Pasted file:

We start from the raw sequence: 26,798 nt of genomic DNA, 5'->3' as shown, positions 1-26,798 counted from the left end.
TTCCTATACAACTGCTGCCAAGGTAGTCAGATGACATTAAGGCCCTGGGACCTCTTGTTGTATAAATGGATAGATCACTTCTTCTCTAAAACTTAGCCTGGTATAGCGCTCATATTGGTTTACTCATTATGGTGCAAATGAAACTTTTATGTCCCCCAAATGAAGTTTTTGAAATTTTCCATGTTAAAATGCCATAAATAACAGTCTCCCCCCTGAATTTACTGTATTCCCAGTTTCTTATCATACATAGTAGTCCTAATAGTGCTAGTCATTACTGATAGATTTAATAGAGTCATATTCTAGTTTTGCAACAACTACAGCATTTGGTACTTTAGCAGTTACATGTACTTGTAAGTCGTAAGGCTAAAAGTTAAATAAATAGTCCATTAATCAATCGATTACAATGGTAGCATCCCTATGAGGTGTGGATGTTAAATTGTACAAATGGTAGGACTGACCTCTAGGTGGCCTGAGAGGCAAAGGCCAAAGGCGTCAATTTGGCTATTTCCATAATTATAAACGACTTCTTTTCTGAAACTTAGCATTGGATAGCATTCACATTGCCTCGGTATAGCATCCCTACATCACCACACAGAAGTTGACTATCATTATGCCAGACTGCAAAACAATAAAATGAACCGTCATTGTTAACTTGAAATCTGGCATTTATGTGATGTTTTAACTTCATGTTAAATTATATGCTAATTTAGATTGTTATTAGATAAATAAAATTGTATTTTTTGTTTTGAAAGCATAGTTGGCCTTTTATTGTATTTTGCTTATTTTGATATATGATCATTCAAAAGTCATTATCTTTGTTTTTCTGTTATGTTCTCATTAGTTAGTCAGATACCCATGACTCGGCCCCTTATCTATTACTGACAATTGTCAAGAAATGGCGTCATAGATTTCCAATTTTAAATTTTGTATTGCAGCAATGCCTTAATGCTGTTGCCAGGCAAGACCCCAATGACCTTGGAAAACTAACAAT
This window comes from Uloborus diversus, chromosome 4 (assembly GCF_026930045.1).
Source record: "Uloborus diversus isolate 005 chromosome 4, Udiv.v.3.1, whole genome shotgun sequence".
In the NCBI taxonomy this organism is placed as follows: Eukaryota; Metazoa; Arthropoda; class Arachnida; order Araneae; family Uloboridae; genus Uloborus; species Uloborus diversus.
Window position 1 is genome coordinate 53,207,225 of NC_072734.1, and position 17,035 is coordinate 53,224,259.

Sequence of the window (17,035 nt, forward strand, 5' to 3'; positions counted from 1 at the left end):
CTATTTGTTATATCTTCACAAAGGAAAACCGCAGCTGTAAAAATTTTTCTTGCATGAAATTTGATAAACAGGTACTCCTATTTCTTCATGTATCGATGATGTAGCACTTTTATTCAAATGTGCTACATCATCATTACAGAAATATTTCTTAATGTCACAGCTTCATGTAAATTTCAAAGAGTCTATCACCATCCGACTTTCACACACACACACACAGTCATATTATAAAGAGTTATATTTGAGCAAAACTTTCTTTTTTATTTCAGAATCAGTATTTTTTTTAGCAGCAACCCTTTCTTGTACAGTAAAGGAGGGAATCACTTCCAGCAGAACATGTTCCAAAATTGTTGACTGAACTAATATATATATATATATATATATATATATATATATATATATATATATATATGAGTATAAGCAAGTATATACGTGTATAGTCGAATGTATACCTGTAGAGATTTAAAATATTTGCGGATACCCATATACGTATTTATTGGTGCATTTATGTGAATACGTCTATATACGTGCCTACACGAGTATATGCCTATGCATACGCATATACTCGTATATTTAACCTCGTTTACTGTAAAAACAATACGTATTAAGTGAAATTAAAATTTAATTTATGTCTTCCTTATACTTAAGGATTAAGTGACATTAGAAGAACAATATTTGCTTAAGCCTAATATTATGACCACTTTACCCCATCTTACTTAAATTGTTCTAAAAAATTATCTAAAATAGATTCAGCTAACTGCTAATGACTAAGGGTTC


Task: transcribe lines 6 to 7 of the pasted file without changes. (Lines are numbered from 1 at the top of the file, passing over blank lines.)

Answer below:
Window position 1 is genome coordinate 53,207,225 of NC_072734.1, and position 17,035 is coordinate 53,224,259.

Sequence of the window (17,035 nt, forward strand, 5' to 3'; positions counted from 1 at the left end):